Deep in the Utah desert, is this the world’s most glamorous ‘campsite’?

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“Is that trash, ma’am?” one of the six mask-wearing concierges asked, gesturing towards the bag in my hand, as I took my first steps out of the car and into the 40C desert heat. “Errr, no that’s . . . actually some of my luggage,” I winced. 

My partner and I had just arrived at Amangiri — a hotel deep in the wilderness of southern Utah — after an eight-hour road trip from California. The resort, which encompasses 1,500 acres of desert encircled by majestic rock formations and national parks, opened in 2009 and has become a popular destination for LA’s celebrities and influencers, desperate for an unusually eye-catching backdrop in an age of relentless and competitive self-broadcasting. 

But while visits from Kim Kardashian have been well documented, the site has also quietly become a hotspot for Silicon Valley’s billionaires seeking tranquillity (Amangiri is Sanskrit for “peaceful mountain”), privacy and easy escape from city living and the digital world, only a short private-jet charter away. 

Each of the camp’s 10 private ‘tented pavilions’ features an outdoor terrace and plunge pool
Each of the camp’s 10 private ‘tented pavilions’ features an outdoor terrace and plunge pool

We had been invited to be among the first guests of Camp Sarika, a new outpost which opened last week in its own 135-acre enclave, offering even greater peace and seclusion — and perhaps one of the world’s most glamorous “camping” experiences; rates start at $3,500 per night. The concept seems to chime with the tech elite’s tendency towards lavish understatedness (consider too their liking for Brunello Cucinelli T-shirts that are plain black but cost $500). At a time of coronavirus travel bans, social distancing and internet-mob pile-ons of those who disregard it, does one want to be spied in a bustling, ritzy beach club? Absolutely not. A meaningful and mindful retreat deeper into isolation? Far more on brand. 

But there is such a thing as too understated. I should have known better, I thought, as we were ushered by the concierges towards the fleet of sleek BMWs and hulking Chevrolet Suburbans, one of which would ferry us to the camp. For all of Silicon Valley’s self-professed casualness, the white plastic bag, in which I had hastily shoved an extra pair of trainers and jacket on leaving my apartment, did not quite meet the Aman mark. 


Founded in 1988, Singapore-headquartered Aman has built a reputation for hotels that are havens of serenity, often in remote locations, with subtle, minimalist design but reassuringly expensive rates. The story goes that when Aman bought the land in Utah, one of the original investors lived here in a yurt for three weeks, trying to work out what to do with it. Perhaps Camp Sarika draws inspiration from that experience but this is a camp in only the very loosest sense, geared to those seeking something more spa-orientated than spartan.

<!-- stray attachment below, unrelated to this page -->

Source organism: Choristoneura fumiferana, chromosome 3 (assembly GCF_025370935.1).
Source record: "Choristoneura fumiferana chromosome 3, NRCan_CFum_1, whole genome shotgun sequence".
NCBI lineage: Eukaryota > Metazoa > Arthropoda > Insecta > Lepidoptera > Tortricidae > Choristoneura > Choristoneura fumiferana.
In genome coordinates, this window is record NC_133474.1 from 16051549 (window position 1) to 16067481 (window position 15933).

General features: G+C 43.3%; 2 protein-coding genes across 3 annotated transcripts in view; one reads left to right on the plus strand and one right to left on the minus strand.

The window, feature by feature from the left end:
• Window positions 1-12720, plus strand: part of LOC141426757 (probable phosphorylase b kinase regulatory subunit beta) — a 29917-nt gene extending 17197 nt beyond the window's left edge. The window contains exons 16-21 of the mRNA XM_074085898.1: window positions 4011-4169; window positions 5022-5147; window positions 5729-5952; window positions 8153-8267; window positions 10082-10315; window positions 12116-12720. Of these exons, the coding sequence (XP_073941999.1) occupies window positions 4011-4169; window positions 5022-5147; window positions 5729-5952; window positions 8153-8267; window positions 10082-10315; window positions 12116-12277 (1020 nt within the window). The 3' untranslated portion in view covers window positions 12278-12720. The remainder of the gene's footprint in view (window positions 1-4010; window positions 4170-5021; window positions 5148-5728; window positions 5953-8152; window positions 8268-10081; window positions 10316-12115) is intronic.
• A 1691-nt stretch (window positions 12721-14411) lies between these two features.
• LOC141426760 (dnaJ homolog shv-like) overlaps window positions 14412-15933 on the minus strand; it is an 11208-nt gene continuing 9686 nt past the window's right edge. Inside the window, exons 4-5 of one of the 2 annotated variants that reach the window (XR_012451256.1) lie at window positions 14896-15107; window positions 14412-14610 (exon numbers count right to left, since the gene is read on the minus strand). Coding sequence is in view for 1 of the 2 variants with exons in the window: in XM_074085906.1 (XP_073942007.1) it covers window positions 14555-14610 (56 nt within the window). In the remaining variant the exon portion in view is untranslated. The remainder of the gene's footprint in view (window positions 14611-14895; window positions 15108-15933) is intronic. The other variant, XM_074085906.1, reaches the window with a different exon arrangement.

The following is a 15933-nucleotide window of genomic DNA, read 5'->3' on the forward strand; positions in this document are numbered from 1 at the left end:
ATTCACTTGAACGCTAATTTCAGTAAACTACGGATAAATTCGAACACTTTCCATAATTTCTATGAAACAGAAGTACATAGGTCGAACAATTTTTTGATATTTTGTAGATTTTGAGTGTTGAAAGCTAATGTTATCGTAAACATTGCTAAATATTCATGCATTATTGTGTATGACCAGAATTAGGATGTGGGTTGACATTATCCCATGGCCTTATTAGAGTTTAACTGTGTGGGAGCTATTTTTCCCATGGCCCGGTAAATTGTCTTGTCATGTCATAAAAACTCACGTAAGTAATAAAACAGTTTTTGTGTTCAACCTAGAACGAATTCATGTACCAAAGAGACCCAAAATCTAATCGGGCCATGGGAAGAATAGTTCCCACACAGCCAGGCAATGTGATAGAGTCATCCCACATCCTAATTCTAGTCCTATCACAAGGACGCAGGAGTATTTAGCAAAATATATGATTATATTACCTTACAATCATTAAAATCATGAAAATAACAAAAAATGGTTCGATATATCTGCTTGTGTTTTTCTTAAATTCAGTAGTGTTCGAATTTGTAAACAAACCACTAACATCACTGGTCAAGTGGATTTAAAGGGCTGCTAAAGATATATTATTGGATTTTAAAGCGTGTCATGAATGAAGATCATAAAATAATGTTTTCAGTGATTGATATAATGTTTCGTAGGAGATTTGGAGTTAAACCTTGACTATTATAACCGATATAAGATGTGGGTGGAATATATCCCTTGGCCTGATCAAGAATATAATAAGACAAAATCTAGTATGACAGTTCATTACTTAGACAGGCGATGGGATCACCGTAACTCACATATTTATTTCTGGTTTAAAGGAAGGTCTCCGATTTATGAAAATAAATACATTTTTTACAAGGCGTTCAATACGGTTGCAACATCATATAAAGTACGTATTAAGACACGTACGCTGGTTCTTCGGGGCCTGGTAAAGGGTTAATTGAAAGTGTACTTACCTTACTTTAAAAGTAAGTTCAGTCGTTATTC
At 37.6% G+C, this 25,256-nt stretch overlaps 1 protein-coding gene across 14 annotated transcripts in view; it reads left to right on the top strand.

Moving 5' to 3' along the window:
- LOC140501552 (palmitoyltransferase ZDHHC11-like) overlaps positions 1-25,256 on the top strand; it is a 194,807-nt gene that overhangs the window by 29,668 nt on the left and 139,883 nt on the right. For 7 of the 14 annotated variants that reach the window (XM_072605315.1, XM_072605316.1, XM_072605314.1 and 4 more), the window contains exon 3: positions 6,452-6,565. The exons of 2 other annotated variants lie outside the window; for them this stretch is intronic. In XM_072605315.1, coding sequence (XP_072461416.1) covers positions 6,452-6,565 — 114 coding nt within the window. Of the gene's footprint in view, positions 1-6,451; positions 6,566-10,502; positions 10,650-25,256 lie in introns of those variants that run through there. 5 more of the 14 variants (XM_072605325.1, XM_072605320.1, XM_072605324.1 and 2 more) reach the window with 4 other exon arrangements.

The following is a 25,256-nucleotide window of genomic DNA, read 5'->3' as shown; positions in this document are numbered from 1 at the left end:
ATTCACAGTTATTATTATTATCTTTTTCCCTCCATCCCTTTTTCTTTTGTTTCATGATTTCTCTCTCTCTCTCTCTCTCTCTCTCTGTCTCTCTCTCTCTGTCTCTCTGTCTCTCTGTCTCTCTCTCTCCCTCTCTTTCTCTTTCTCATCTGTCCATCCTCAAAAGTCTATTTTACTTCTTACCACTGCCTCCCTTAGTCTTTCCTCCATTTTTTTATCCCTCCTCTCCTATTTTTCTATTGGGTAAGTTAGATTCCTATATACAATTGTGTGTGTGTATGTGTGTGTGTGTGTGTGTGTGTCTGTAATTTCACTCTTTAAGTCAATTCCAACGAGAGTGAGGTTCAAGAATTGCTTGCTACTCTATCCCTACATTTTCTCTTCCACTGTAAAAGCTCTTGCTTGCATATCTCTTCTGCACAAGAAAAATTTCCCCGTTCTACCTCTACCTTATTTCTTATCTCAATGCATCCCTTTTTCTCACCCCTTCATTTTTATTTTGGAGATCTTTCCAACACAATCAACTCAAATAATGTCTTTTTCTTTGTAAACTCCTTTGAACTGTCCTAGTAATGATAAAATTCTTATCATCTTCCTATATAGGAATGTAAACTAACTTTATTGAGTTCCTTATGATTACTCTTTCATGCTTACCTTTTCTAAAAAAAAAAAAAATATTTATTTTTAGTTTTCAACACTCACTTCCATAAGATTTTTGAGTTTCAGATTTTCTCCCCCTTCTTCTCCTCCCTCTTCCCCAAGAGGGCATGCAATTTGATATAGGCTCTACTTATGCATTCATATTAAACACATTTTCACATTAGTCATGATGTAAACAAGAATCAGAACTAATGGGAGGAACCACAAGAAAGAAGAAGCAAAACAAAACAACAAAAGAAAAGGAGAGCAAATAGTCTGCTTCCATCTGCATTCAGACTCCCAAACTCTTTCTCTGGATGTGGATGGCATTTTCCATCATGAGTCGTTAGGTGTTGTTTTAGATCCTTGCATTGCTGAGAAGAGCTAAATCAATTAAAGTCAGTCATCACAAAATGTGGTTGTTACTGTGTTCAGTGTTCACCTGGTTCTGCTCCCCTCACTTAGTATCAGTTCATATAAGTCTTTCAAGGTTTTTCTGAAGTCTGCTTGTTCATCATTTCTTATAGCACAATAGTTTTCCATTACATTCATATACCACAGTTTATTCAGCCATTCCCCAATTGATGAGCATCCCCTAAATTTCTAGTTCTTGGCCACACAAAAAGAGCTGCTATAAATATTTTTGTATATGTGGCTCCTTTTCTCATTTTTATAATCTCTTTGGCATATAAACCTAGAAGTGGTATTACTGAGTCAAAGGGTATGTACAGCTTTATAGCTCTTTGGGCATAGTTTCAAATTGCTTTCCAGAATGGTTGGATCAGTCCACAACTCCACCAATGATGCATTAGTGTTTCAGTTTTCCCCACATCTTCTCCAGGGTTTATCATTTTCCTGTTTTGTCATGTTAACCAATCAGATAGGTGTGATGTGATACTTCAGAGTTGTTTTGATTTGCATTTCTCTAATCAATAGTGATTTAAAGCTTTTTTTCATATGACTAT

The camp occupies an 135-enclave in the southern Utah desert
The camp occupies an 135-enclave in the southern Utah desert

I’m told its birth had several false starts; architects initially trialled luxury tepees, but found they could not withstand the high winds and temperatures. Entering my accommodation, “Camp Nine” (out of 10 in total), I found it had solid concrete walls, albeit draped in a tent-like canvas, beneath a canvas roof canopy woven from recycled plastic bottles. There was a generous living and dining area, an outdoor terrace and plunge pool.

One side of what the staff painstakingly referred to as “the pavilion” was a wall of windows, looking straight out on to a golden desert peppered with wiry shrubs and the occasional big-eared jackrabbit. The set-up yielded multiple spots from which to gaze at the surroundings: the cream living-room sofa, the king-size bed, or the bathroom’s huge freestanding tub. And, of course, the closest thing to an authentic camping experience: the rustic outdoor shower, just a sliding door away from its indoor equivalent. 

From the plunge pool on my first evening, I marvelled at the stars and the drama of the sandstone formations that border the resort. Splendid buttes and mesas in a shifting palette of greys, pinks and oranges jutted up on the horizon, sculpted over the course of 165m years — surely enough to make even the most eminent guests feel humble. 

The pavilions have concrete walls draped in canvas, and a roof canopy made from recycled plastic bottles
The pavilions have concrete walls draped in canvas, and a roof canopy made from recycled plastic bottles